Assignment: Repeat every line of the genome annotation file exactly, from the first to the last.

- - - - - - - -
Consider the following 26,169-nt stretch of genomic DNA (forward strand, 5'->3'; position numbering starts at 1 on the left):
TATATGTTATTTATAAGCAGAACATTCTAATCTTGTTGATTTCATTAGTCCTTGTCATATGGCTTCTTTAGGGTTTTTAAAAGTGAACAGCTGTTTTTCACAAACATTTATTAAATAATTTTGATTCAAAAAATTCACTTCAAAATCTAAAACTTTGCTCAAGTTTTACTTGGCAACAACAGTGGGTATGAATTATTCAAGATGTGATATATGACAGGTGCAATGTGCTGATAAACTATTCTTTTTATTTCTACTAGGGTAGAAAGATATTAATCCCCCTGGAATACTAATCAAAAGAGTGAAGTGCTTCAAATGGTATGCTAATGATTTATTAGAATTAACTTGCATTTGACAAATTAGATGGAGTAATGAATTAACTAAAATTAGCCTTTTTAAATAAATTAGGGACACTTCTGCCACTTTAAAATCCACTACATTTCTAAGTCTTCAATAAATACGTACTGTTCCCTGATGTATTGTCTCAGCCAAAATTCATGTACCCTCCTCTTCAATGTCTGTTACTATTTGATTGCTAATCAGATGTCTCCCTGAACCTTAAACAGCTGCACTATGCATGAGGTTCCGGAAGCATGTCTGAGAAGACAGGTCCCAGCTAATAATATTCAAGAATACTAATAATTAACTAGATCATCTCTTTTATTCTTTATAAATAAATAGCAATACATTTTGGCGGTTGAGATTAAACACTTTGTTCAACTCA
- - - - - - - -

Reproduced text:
Consider the following 26,169-nt stretch of genomic DNA (forward strand, 5'->3'; position numbering starts at 1 on the left):
TATATGTTATTTATAAGCAGAACATTCTAATCTTGTTGATTTCATTAGTCCTTGTCATATGGCTTCTTTAGGGTTTTTAAAAGTGAACAGCTGTTTTTCACAAACATTTATTAAATAATTTTGATTCAAAAAATTCACTTCAAAATCTAAAACTTTGCTCAAGTTTTACTTGGCAACAACAGTGGGTATGAATTATTCAAGATGTGATATATGACAGGTGCAATGTGCTGATAAACTATTCTTTTTATTTCTACTAGGGTAGAAAGATATTAATCCCCCTGGAATACTAATCAAAAGAGTGAAGTGCTTCAAATGGTATGCTAATGATTTATTAGAATTAACTTGCATTTGACAAATTAGATGGAGTAATGAATTAACTAAAATTAGCCTTTTTAAATAAATTAGGGACACTTCTGCCACTTTAAAATCCACTACATTTCTAAGTCTTCAATAAATACGTACTGTTCCCTGATGTATTGTCTCAGCCAAAATTCATGTACCCTCCTCTTCAATGTCTGTTACTATTTGATTGCTAATCAGATGTCTCCCTGAACCTTAAACAGCTGCACTATGCATGAGGTTCCGGAAGCATGTCTGAGAAGACAGGTCCCAGCTAATAATATTCAAGAATACTAATAATTAACTAGATCATCTCTTTTATTCTTTATAAATAAATAGCAATACATTTTGGCGGTTGAGATTAAACACTTTGTTCAACTCA